A Funny Side of Chess

Chess is a grueling mental battle. Anyone who plays in the official rated tournaments can attest to that. It is not that unlikely, that when one participates in a weekend Swiss (Friday - Sunday, 5 rounder), he or she can spend 25-30 hours total at the chessboard.

To play successfully, you also need to put a strong effort during your preparation. Professional chess players spend 6-8 hrs each day. Non-professionals struggle to find the time to study while balancing their work and family obligations.

So basically, as soon as you leave the school, chess stops being a pure fun and becomes a stressful hobby.

Everyone deals with the stress in their own way. I try my best to incorporate humor and fun in my personal training as well as in my sessions with my students. Even in my books (Chess Exam (2004) and Chess Exam: Tactics (2007)), I have special Take a Break sections, where readers can read some fun stuff.

 

Over the last several of weeks, I've gotten several rather funny e-mails from different people - my friend, my students, my business associate, and a reader of my book. I'd like to share them with you.

 

The first one concerns a curious endgame I played on ICC a couple of month ago. I shared it with a couple of my friends and students. Then came e-mail from IM John Donaldson: Dear Igor, I know you work as an accountant (actually it is actuary) and chess coach but didn't realize you moonlighted as a mortician! You put your opponent in a tomb! John

 

Now, John is an AOL user, and one of the AOL features is that, unless you make an effort, it doesn't preserve the prior e-mail history. It took me a couple of minutes searching through old e-mails to realize that John was referring to that curious endgame. I was laughing very hard. See for yourself:

 

 

White to Move

Lionheart - Lzikon (FM)
ICC, 24.03.2007 (G-3)

I am White in this 3 minute per game shootout. The Nd4 isn't pinned, so, in addition to simply winning the pawn on c6, White has other options. With clocks down to the last 30 seconds I found the following nice variation:

1.Nxe6 Rxd1+ 2.Bxd1 fxe6 3.h4 g5 4.h5 gxf4 5.exf4 Kf7 6.Bf3 c5 7.Bc6 (Diagram on the right.) Black's remaining pieces are permanently stuck in the 6-sqaure box f8-f7-h7-h8. The White K will win the battle on the Q-side. Black resigned a few moves later.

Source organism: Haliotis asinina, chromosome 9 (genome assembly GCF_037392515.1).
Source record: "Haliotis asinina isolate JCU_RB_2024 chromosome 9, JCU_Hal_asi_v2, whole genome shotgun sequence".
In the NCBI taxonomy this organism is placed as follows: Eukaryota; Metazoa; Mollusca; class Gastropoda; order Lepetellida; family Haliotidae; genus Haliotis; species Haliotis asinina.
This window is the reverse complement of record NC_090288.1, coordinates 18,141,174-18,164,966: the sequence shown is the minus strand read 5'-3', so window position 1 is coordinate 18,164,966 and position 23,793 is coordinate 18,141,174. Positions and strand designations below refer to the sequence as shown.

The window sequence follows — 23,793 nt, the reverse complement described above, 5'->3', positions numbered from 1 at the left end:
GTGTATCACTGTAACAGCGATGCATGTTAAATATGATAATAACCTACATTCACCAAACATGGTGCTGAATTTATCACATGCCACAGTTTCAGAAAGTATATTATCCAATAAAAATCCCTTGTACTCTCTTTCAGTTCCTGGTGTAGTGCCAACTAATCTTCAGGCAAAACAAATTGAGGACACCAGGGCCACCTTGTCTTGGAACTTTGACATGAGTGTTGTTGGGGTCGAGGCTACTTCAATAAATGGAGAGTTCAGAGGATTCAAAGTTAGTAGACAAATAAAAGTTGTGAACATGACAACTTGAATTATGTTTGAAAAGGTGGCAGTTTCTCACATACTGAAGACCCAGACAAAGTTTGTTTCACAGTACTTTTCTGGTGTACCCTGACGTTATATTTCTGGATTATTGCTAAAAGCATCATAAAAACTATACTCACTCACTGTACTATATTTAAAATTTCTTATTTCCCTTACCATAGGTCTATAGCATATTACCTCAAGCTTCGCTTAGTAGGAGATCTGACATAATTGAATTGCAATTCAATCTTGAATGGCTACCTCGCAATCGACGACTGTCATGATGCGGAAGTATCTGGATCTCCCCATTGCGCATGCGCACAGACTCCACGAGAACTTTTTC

Black to Move

 

 

 

Another e-mail came from the reader of my book who shared with me his concern about the question from one of the Take a Break sections from my original Chess Exam and Training Guide (2004) (see below left).

My answer to this obviously humorous puzzle basically was - Note that  there is no requirement stated in the question that White wins, only that he promotes the pawn into the Queen. Then, of course, White can advance the P on a7 and, with the Black K on b7, could play Pa8Q+, fulfilling the requirement. While White would be losing the new Queen to Kxa8 with a Draw, he would be winning the bet.

Apparently, not that easy. Here is what the reader wrote.

Dear Mr. Khmelnitsky

I have recently worked through your book "Chess Exam and Training guide". I greatly enjoyed reading your book; it has a great selection of problems with very clear explanations of solutions.... 

Well, today I found out that one should bet that there is no way to queen the pawn. You propose the solution 1.a7 Ka8, 2. Ka5 Kb7?? 3. a8=Q+ and white wins the bet. 

However, there is a nice and elegant way to stop your plan in its tracks. As soon as you play any first move, I will RESIGN, and while you will win a drawn position, you will not be able to queen your
pawn as you promised. Or I can be evil and resign after your second move, with the same outcome. I have already lost a bet like that today, so please correct your solution in the new edition of your excellent book. Thank you very much for your terrific work.   L.V
.

I hope it was just a friendly wager and I thanked L.V. for letting me alert my readers. Be aware!